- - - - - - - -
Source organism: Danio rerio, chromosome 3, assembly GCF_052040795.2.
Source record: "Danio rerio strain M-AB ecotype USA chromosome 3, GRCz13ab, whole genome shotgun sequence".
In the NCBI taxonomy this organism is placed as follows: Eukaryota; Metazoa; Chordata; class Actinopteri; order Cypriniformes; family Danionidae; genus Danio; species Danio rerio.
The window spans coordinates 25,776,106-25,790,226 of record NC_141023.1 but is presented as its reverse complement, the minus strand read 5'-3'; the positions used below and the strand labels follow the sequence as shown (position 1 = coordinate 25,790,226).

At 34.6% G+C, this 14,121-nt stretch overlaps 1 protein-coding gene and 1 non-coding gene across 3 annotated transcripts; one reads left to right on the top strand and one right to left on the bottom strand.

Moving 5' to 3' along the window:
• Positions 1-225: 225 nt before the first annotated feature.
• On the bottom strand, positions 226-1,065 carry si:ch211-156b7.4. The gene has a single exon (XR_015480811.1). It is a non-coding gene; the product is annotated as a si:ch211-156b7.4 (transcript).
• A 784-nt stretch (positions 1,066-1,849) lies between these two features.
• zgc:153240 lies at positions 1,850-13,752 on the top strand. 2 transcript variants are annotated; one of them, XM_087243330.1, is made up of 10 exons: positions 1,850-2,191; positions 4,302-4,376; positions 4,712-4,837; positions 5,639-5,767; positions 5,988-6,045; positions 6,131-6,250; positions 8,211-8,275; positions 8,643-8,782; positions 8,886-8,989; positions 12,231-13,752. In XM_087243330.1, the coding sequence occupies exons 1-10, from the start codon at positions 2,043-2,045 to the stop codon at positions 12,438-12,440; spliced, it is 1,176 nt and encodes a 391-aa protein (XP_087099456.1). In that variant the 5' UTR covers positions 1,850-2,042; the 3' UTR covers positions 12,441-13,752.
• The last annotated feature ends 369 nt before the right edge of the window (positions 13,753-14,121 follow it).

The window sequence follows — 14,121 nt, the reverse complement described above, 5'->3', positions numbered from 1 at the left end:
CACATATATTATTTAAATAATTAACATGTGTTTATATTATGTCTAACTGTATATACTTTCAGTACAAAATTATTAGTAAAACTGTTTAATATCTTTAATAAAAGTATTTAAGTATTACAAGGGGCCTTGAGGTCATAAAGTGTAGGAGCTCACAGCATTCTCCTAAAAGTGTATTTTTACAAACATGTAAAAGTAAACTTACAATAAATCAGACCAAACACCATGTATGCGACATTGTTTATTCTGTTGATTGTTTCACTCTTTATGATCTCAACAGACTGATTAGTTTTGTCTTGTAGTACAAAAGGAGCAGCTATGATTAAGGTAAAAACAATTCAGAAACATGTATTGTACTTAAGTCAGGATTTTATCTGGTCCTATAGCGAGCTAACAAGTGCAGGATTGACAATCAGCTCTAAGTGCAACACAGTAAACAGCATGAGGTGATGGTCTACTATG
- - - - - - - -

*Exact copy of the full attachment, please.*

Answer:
Source organism: Danio rerio, chromosome 3, assembly GCF_052040795.2.
Source record: "Danio rerio strain M-AB ecotype USA chromosome 3, GRCz13ab, whole genome shotgun sequence".
In the NCBI taxonomy this organism is placed as follows: Eukaryota; Metazoa; Chordata; class Actinopteri; order Cypriniformes; family Danionidae; genus Danio; species Danio rerio.
The window spans coordinates 25,776,106-25,790,226 of record NC_141023.1 but is presented as its reverse complement, the minus strand read 5'-3'; the positions used below and the strand labels follow the sequence as shown (position 1 = coordinate 25,790,226).

At 34.6% G+C, this 14,121-nt stretch overlaps 1 protein-coding gene and 1 non-coding gene across 3 annotated transcripts; one reads left to right on the top strand and one right to left on the bottom strand.

Moving 5' to 3' along the window:
• Positions 1-225: 225 nt before the first annotated feature.
• On the bottom strand, positions 226-1,065 carry si:ch211-156b7.4. The gene has a single exon (XR_015480811.1). It is a non-coding gene; the product is annotated as a si:ch211-156b7.4 (transcript).
• A 784-nt stretch (positions 1,066-1,849) lies between these two features.
• zgc:153240 lies at positions 1,850-13,752 on the top strand. 2 transcript variants are annotated; one of them, XM_087243330.1, is made up of 10 exons: positions 1,850-2,191; positions 4,302-4,376; positions 4,712-4,837; positions 5,639-5,767; positions 5,988-6,045; positions 6,131-6,250; positions 8,211-8,275; positions 8,643-8,782; positions 8,886-8,989; positions 12,231-13,752. In XM_087243330.1, the coding sequence occupies exons 1-10, from the start codon at positions 2,043-2,045 to the stop codon at positions 12,438-12,440; spliced, it is 1,176 nt and encodes a 391-aa protein (XP_087099456.1). In that variant the 5' UTR covers positions 1,850-2,042; the 3' UTR covers positions 12,441-13,752.
• The last annotated feature ends 369 nt before the right edge of the window (positions 13,753-14,121 follow it).

The window sequence follows — 14,121 nt, the reverse complement described above, 5'->3', positions numbered from 1 at the left end:
CACATATATTATTTAAATAATTAACATGTGTTTATATTATGTCTAACTGTATATACTTTCAGTACAAAATTATTAGTAAAACTGTTTAATATCTTTAATAAAAGTATTTAAGTATTACAAGGGGCCTTGAGGTCATAAAGTGTAGGAGCTCACAGCATTCTCCTAAAAGTGTATTTTTACAAACATGTAAAAGTAAACTTACAATAAATCAGACCAAACACCATGTATGCGACATTGTTTATTCTGTTGATTGTTTCACTCTTTATGATCTCAACAGACTGATTAGTTTTGTCTTGTAGTACAAAAGGAGCAGCTATGATTAAGGTAAAAACAATTCAGAAACATGTATTGTACTTAAGTCAGGATTTTATCTGGTCCTATAGCGAGCTAACAAGTGCAGGATTGACAATCAGCTCTAAGTGCAACACAGTAAACAGCATGAGGTGATGGTCTACTATG